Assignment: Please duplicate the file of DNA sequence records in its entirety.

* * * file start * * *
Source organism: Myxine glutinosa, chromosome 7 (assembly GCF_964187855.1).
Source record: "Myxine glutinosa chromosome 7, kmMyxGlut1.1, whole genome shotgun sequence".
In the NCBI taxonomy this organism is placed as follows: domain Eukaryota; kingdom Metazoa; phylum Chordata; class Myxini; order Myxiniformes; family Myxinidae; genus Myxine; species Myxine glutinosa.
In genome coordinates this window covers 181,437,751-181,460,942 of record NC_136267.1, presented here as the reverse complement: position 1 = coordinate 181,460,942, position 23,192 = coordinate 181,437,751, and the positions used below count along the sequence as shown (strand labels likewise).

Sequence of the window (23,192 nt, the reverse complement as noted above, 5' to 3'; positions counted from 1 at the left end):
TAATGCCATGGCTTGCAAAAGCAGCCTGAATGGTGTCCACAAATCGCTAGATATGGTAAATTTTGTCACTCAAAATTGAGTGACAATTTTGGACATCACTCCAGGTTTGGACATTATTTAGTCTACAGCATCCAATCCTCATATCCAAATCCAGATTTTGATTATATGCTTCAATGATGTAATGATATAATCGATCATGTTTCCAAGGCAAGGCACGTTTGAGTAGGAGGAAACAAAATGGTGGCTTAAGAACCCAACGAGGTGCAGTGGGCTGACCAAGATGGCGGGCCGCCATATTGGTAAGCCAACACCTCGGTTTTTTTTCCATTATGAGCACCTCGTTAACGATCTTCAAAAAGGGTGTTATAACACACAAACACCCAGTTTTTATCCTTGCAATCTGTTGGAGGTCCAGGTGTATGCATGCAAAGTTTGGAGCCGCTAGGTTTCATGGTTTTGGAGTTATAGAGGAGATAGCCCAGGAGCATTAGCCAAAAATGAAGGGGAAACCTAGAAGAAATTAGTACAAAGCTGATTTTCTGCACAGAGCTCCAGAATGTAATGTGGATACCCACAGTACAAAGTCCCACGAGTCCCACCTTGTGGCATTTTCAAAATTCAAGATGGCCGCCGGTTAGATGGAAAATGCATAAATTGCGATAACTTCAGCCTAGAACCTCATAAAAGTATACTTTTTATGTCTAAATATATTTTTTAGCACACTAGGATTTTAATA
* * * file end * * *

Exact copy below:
Source organism: Myxine glutinosa, chromosome 7 (assembly GCF_964187855.1).
Source record: "Myxine glutinosa chromosome 7, kmMyxGlut1.1, whole genome shotgun sequence".
In the NCBI taxonomy this organism is placed as follows: domain Eukaryota; kingdom Metazoa; phylum Chordata; class Myxini; order Myxiniformes; family Myxinidae; genus Myxine; species Myxine glutinosa.
In genome coordinates this window covers 181,437,751-181,460,942 of record NC_136267.1, presented here as the reverse complement: position 1 = coordinate 181,460,942, position 23,192 = coordinate 181,437,751, and the positions used below count along the sequence as shown (strand labels likewise).

Sequence of the window (23,192 nt, the reverse complement as noted above, 5' to 3'; positions counted from 1 at the left end):
TAATGCCATGGCTTGCAAAAGCAGCCTGAATGGTGTCCACAAATCGCTAGATATGGTAAATTTTGTCACTCAAAATTGAGTGACAATTTTGGACATCACTCCAGGTTTGGACATTATTTAGTCTACAGCATCCAATCCTCATATCCAAATCCAGATTTTGATTATATGCTTCAATGATGTAATGATATAATCGATCATGTTTCCAAGGCAAGGCACGTTTGAGTAGGAGGAAACAAAATGGTGGCTTAAGAACCCAACGAGGTGCAGTGGGCTGACCAAGATGGCGGGCCGCCATATTGGTAAGCCAACACCTCGGTTTTTTTTCCATTATGAGCACCTCGTTAACGATCTTCAAAAAGGGTGTTATAACACACAAACACCCAGTTTTTATCCTTGCAATCTGTTGGAGGTCCAGGTGTATGCATGCAAAGTTTGGAGCCGCTAGGTTTCATGGTTTTGGAGTTATAGAGGAGATAGCCCAGGAGCATTAGCCAAAAATGAAGGGGAAACCTAGAAGAAATTAGTACAAAGCTGATTTTCTGCACAGAGCTCCAGAATGTAATGTGGATACCCACAGTACAAAGTCCCACGAGTCCCACCTTGTGGCATTTTCAAAATTCAAGATGGCCGCCGGTTAGATGGAAAATGCATAAATTGCGATAACTTCAGCCTAGAACCTCATAAAAGTATACTTTTTATGTCTAAATATATTTTTTAGCACACTAGGATTTTAATA